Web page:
Quercetin: What We Can Learn From the Romans - Part 1
Dear Longevity Insider,
Quercetin is thought to be discovered when Romans began using the leaves of oak trees to treat diarrhea. The name quercetin has been used since 1857, deriving from quercetum (oak forest), after Quercus. Also known as quercitrin, this chemical is found in various plants and vegetables including onions, kale, blueberries, apples, and beans. It's also found in red wine (usually in lower concentrations than grape skin). In 1930, Albert Szent-Györgyi, won the Nobel Prize for his discovery of quercetin as the antiscorbutic factor in green leaves.
Quercetin is a plant compound that belongs to the flavonoid family of phytochemicals, which are found in plant foods. Phytochemicals have a molecular makeup of carbon rings and their antioxidant properties serve to protect the plant from environmental stress (such as excessive light, heat, or certain chemicals).
Phytochemicals are generally known to have antioxidant properties, which means that they help defend the body against free radicals. Free radicals are harmful compounds that can damage cells and lead to disease. It's also the most abundant dietary flavonol found in food — it's estimated that 25-40% of all flavonoids consumed come from quercetin.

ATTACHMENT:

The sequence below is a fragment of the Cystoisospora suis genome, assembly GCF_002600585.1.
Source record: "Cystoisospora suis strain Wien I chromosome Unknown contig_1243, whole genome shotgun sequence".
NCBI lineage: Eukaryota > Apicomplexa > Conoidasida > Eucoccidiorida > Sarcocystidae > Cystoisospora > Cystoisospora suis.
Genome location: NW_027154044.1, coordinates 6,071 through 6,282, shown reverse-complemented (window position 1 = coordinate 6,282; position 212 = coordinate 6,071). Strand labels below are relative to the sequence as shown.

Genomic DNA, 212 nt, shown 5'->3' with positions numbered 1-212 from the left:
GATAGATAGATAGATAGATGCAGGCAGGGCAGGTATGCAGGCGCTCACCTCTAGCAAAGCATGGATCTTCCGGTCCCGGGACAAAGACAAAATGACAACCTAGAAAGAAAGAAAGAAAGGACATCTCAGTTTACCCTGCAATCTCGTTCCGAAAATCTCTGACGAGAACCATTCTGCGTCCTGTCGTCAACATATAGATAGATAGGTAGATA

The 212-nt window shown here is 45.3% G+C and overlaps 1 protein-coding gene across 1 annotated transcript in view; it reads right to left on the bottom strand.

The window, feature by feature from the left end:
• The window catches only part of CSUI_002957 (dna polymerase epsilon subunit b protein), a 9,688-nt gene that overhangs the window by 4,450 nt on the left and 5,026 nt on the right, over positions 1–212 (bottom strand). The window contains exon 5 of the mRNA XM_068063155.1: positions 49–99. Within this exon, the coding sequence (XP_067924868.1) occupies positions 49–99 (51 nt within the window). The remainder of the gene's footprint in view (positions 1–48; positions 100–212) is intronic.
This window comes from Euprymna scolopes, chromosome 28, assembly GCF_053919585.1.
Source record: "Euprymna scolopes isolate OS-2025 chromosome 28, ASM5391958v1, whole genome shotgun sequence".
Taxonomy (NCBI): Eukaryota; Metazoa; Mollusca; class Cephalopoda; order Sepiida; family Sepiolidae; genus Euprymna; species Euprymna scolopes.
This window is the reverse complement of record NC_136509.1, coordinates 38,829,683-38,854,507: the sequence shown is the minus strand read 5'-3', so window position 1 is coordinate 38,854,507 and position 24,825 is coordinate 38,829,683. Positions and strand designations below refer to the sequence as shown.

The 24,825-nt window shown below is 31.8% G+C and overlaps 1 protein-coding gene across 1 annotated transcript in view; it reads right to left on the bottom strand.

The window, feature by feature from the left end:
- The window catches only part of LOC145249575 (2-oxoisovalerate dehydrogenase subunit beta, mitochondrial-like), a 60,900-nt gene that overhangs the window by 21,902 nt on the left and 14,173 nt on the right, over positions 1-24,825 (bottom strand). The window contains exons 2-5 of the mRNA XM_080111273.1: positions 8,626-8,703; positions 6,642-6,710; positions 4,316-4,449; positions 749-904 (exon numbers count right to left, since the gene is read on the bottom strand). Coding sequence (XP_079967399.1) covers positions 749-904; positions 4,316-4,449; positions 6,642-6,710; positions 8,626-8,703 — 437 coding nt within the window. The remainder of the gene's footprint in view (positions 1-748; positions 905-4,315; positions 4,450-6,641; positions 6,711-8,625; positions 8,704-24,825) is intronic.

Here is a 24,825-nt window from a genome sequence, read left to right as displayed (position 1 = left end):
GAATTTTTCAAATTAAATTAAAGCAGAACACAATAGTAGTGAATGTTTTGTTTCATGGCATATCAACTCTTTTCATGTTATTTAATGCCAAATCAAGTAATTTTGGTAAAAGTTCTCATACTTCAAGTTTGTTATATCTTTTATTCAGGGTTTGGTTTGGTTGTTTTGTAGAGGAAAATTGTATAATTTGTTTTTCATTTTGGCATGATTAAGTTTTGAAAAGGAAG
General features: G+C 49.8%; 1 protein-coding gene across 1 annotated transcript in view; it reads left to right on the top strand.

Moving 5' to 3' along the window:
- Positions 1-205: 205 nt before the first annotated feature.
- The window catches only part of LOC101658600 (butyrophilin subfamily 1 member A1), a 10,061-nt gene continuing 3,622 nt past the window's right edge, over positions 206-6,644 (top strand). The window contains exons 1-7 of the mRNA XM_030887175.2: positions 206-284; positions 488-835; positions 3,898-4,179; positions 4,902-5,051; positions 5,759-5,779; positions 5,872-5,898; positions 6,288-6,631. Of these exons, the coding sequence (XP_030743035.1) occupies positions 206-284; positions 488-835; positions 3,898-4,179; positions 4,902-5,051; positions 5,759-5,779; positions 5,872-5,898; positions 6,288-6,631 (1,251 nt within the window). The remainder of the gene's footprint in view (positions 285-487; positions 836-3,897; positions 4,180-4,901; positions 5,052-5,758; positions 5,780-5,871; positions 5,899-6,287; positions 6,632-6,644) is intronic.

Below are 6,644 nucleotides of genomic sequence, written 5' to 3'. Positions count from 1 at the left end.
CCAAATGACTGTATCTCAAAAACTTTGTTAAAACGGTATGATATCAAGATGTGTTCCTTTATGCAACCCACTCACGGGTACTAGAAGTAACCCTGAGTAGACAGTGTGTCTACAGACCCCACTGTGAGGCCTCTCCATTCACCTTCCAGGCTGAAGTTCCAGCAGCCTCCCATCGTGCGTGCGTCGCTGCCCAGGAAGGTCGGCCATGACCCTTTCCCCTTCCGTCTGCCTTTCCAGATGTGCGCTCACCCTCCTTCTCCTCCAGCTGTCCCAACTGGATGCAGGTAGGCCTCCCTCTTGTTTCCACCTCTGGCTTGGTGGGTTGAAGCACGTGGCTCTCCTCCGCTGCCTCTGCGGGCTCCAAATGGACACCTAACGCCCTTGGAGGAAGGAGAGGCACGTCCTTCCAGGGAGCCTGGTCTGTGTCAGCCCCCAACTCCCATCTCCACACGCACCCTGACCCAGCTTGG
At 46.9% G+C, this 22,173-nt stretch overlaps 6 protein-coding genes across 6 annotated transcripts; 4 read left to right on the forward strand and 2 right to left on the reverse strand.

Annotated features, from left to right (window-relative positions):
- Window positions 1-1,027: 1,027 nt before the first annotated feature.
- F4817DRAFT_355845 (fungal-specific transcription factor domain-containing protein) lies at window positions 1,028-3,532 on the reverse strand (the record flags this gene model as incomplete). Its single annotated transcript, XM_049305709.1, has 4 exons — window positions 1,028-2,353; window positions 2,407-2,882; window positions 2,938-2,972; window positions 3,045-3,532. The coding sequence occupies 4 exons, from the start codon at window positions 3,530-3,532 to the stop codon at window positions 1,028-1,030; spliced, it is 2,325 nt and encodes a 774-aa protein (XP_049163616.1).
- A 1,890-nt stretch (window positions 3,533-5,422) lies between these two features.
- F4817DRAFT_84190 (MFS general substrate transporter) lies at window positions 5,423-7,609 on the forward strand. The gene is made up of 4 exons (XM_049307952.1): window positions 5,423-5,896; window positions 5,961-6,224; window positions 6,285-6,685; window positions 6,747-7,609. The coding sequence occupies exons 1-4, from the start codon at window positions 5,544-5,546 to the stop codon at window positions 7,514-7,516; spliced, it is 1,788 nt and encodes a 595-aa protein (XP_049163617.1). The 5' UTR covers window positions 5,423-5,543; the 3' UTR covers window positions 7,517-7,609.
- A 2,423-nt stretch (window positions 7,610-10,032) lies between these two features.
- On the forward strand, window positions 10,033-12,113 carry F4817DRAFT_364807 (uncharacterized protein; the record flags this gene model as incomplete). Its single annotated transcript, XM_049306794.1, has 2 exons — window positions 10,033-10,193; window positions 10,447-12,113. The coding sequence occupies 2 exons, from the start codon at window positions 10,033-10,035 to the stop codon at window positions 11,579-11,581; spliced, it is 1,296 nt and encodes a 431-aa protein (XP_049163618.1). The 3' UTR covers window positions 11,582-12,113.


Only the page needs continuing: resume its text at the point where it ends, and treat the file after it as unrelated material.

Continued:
There are also many other different types of phytochemicals that quercetin belongs to besides flavonoids: coumarin and isoflavones. Coumarin differ from flavonoids in that they contain benzopyran instead of benzofuran. Benzopyran is not a carbon ring but rather a heterocycle, meaning that a nitrogen atom in the benzopyran ring replaces a carbon in a carbon ring.
Botanical sources that contain coumarin include Teucrium polium, Melilotus officinalis, and Daucus carota. Benzofuran, in contrast, is a carbon ring with an oxygen atom added to it, which forms a heterocycle. In plants, quercetin serves as a non-antioxidant protective compound that is often converted to an antioxidant compound during processing.
Studies have shown that quercetin has a wide range of biological actions including anti-carcinogenic, anti-inflammatory and antiviral activities; as well as attenuating lipid peroxidation, platelet aggregation and capillary permeability.
What Does the Reserch Show?
Several studies have shown that auercetin prevents TNF-α production in macrophages, LPS-induced IL-8 production in lung A549 cells, and LPS induced mRNA levels of TNF-α and interleukin (IL)-1α. Quercetin also stops inflammation producing enzymes including cyclooxygenase (COX) and lipoxygenase (LOX).
But this is just the beginning. Quercetin has been shown to do so much more. In fact, it's a small part of a bigger puzzle in the fight to outsmart early aging.
Here's what I mean. To your longevity, Anil Bajnath MD
CEO/Founder, Institute for Human Optimization
Chief Medical Officer, Longevity Insider HQ
To your longevity,
Anil Bajnath MD